At first light [on 26 December] Cape Gloucester could be seen to starboard as a dark line, and beyond, the mass of Mount Talawe’s 6,000 feet gradually took shape. No lights ashore, no reaction from the enemy, not a bogey on the radar screen.
Lieutenant Commander John Alliston, HMAS Shropshire. Learn more about his experience.
Cape Gloucester is a headland on the western tip of New Britain.
After Japanese forces captured New Britain in 1942, they constructed two airfields at Cape Gloucester. Its closeness to mainland New Guinea made this area strategically important.
General Douglas Macarthur, supreme commander of Allied forces in the South-West Pacific Area, wanted airfields in western New Britain. These would support Allied advances along the north coast of New Guinea.
Before landing at Cape Gloucester, the Allies made two manoeuvres to distract the Japanese. The first was on 29 November 1943, when five warships, including the Australian destroyers HMAS Arunta and HMAS Warramunga, appeared off the coast of Gasmata. The second was the landing of US Army troops at Arawe, supported by HMAS Westralia.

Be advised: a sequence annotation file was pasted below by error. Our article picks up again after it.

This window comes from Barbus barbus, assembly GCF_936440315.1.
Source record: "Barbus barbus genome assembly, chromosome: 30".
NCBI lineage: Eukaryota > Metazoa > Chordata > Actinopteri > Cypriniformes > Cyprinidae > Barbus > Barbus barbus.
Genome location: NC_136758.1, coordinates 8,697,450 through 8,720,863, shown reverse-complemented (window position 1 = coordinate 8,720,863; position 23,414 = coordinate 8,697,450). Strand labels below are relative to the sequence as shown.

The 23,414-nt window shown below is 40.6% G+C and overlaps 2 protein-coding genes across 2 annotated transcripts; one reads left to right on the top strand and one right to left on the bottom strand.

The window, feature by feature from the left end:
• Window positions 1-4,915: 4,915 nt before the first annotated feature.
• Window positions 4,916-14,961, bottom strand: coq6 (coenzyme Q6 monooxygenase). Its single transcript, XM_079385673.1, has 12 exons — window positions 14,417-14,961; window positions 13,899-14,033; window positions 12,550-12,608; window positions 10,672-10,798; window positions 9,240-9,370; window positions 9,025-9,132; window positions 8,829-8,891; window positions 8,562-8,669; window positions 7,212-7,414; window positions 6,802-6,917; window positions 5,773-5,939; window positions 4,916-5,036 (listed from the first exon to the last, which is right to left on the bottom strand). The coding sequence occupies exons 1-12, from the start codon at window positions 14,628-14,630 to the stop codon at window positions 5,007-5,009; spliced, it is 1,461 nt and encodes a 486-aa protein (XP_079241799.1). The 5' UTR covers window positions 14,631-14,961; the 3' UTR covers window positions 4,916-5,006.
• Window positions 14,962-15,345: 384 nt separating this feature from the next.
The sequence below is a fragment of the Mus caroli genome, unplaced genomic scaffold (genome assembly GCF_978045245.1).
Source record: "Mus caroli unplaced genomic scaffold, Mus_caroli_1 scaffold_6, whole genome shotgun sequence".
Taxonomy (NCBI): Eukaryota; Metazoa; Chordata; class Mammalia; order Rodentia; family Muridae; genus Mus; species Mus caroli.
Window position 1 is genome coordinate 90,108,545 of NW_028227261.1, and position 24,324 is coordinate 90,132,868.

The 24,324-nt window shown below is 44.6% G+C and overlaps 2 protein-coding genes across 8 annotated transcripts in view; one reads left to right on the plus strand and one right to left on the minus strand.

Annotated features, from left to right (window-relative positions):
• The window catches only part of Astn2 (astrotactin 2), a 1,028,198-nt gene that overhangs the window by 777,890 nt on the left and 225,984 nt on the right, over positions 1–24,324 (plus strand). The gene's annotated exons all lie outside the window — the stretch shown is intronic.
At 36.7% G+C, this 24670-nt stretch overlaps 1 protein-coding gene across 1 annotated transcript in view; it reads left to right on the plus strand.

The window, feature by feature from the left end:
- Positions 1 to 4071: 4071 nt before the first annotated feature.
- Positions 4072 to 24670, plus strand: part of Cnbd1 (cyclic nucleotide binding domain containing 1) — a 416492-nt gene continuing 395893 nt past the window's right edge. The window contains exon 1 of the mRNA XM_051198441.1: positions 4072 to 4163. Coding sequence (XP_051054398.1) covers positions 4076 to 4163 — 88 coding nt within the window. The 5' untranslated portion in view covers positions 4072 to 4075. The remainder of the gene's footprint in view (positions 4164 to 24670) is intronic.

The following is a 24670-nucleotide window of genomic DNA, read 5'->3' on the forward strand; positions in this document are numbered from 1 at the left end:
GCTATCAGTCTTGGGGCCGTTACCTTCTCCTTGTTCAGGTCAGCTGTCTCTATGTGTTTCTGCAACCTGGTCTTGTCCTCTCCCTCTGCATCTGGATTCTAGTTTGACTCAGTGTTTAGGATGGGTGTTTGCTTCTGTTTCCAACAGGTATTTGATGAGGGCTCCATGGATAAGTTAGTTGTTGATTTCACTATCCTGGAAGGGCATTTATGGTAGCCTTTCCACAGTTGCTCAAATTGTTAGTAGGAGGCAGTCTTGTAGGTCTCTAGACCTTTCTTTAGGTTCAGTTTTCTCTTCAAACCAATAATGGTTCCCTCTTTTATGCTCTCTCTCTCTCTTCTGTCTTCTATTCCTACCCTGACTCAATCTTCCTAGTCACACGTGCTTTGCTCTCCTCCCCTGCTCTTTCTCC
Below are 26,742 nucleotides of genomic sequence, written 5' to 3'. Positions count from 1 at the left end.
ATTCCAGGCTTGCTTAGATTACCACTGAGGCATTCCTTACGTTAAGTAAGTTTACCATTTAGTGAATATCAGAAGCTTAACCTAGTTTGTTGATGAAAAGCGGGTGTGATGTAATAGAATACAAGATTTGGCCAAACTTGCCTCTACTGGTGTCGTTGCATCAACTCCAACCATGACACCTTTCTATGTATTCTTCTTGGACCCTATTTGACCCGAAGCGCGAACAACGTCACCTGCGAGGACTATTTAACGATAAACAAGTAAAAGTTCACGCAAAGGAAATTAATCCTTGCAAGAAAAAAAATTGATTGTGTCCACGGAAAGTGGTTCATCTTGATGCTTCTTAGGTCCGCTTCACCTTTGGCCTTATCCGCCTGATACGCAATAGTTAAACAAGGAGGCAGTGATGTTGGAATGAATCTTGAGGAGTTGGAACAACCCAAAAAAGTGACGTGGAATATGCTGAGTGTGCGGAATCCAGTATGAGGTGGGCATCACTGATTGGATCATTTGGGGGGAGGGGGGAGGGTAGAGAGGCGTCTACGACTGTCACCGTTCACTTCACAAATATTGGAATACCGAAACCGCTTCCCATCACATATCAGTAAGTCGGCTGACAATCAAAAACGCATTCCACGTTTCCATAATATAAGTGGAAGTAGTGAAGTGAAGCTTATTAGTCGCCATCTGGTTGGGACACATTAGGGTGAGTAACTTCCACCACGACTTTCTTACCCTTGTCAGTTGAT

The diversions worked, and Allied forces landed at Cape Gloucester on 26 December 1943. Although a US destroyer was sunk by Japanese aircraft, the Allies soon prevailed.
First US aircraft and later Kittyhawks from Nos. 80, 78 and 75 Squadrons RAAF started operating out of Cape Gloucester. Boomerang fighters from 'B' Flight of No. 4 Squadron RAAF also flew from these airfields.
The victories in western New Britain gave the Allies momentum. By early 1945, the Japanese were increasingly isolated. The garrison at Rabaul was cut off by an Australian cordon across the Gazelle Peninsula.